# What is an “interesting integer” and are there uninteresting integers?

On a site, someone asked which number is most interesting and I answered, "Every number is interesting. Give me a number and I shall tell you why it is!".

Now not going into philosophical arguments about validity of my answer, I believe in it firmly, as it can be "proved" too. Let uninteresting positive integers exist, then there must be a smallest uninteresting number. But that would be a very interesting number which is a contradiction!

Question: Is this argument valid? Can we really say that every integer is interesting?

Clearly, "interesting" should be defined here. This is somehow a very vague notion, but it seems likely that some people already worked on the problem. This leads to the following question:

Question: Is there a commonly accepted and formalized notion of "interesting integer"?

Now, some guy took it literally, and gave me the number $373857714078$ as a challenge!

Anyways, I am having a hard time finding something interesting about it, but I am sure there is something somewhere, but then, I am not Ramanujan either. I know it is a very tough question to ask, but maybe someone can hit it!

Here is a start, Prime factorization of $373857714078=2\times 3\times 62309619013.$

• Perhaps you first need to define 'uninteresting'. – Rammus Jun 28 '15 at 20:49
• It's interesting because out of all the numbers in existence, it's getting its own special tribute here on MSE :) – Zach466920 Jun 28 '15 at 20:50
• It is the only integer which is both greater than $373857714077$ and less than $373857714079$ – BadAtMaths Jun 28 '15 at 20:50
• "All numbers are interesting " does not mean "I am able to tell why any given number is interesting". – Arthur Jun 28 '15 at 20:51
• I'm note sure if this can be considered as interesting but note that $$\color{red}{37} \ \color{green}{38}\ \color{blue}{5+7+7+1+4+0+7+8}=\color{red}{37} \ \color{green}{38}\ \color{blue}{39}$$ – Surb Jun 28 '15 at 21:24

## 2 Answers

(Let uninteresting positive integers exist, then there must be a smallest uninteresting number. But that would be a very interesting number which is a contradiction!)

This argument has two problems, one of which is mathematical and one of which is linguistic. The linguistic problem comes from ambiguity in the word "interesting." It's a variant of the Sorites paradox, which can be phrased as follows:

Suppose heaps of sand exist. Then there must be a smallest heap of sand. But if I remove a grain of sand from a heap then it doesn't stop being a heap; contradiction!

The mathematical problem remains even after you try to formalize the definition of "interesting." One possible formalization is the following:

Definition: A number is interesting if it has a short description; more formally, if it has low Kolmogorov complexity relative to its size, meaning that it can be printed by a short computer program.

As a simple example, $2^{1000}$ is interesting because it can be printed by a very short computer program (in fact just a for loop) relative to its size (1001 binary digits). Of course I haven't told you what "short" means, but everything I'm about to say goes through for various values of the word "short"; for example, "short" might mean a program less than a tenth as long as the number of binary digits.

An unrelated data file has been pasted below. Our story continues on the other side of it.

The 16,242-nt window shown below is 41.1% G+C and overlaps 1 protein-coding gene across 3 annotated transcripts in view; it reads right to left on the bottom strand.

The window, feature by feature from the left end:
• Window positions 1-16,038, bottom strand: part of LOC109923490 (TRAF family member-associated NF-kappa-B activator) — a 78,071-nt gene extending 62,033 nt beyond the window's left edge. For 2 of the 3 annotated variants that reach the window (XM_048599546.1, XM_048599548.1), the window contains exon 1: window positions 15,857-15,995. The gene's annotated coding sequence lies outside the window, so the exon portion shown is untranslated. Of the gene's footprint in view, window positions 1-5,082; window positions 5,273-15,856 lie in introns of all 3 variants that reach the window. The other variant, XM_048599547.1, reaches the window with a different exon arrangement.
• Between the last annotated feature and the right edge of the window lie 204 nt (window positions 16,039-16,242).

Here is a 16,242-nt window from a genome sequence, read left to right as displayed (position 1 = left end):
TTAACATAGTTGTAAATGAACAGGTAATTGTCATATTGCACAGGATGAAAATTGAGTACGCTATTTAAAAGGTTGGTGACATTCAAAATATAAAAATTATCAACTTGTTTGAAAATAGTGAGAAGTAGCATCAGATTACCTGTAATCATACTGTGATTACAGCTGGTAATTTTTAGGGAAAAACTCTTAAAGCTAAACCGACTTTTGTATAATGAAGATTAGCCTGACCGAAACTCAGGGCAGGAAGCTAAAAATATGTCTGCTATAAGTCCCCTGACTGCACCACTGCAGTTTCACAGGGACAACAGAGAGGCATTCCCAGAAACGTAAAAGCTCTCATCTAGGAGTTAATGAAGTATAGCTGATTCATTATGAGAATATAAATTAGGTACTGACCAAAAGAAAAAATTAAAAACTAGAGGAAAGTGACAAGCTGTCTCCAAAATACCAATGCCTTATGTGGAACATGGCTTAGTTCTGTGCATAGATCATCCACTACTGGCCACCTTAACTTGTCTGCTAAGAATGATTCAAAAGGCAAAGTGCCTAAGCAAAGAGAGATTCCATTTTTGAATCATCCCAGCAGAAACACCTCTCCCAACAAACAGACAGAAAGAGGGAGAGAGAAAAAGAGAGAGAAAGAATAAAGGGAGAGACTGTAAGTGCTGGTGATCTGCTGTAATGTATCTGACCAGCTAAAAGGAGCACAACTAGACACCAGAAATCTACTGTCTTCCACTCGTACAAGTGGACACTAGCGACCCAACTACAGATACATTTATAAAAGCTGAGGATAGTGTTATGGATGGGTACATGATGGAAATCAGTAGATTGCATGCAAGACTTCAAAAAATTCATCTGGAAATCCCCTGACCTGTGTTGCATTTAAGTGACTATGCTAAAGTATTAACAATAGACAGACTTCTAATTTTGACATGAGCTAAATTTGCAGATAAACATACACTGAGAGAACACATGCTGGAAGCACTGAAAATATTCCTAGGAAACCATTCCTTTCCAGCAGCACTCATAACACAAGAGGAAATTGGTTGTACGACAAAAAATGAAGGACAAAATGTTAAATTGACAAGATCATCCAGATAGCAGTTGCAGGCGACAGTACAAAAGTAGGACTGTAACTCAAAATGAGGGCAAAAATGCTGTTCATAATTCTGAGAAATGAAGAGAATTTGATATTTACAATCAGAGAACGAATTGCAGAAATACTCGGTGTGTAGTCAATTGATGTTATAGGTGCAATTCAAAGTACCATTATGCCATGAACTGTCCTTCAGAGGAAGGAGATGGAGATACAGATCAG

With this definition it's actually quite clear that most numbers are uninteresting, since most numbers can't have short descriptions; this is just a straightforward counting argument. Intuitively, the reason that most numbers are uninteresting is that most numbers are noise: they behave as if they were random strings of digits ("high Kolmogorov complexity" happens to be an excellent definition of what it means for a particular string to be "random"), and don't have any human-comprehensible structure.

Now the original argument becomes a variant of the Berry paradox, which can be phrased as follows:

Suppose there is a smallest positive integer definable in less than eleven words. Then that positive integer is "the smallest positive integer definable in less than eleven words," which is a definition involving ten words; contradiction!

It's good to spend some time thinking about how to resolve this paradox, so let me give you some space to do that before telling you what the answer is.

The resolution of the paradox is that it is a proof by contradiction: what it proves, more or less, is that a formal language for writing down descriptions of positive integers cannot be powerful enough to write down self-referential statements that quantify over its own descriptions of positive integers.

In other words, the problem with "the smallest positive integer definable in less than eleven words" as a definition is that the word "definable" is ambiguous: once you disambiguate it, it necessarily refers to a notion of definition which does not, and in fact cannot, include "the smallest positive integer definable in less than eleven words."

So here is a property of the number $373857714078$ which is not shared by every other integer:

$$\color{red}{37} \ \color{green}{38}\ \color{blue}{5+7+7+1+4+0+7+8}=\color{red}{37} \ \color{green}{38}\ \color{blue}{39}$$

In the same spirit, note that from the factorization in prime number we can observe

$$\color{red}2\quad\color{green}3 \quad\color{blue}{6-2+3-0+9-6+1-9+0-1+3}=\color{red}2\quad \color{green}3 \quad \color{blue}{4}$$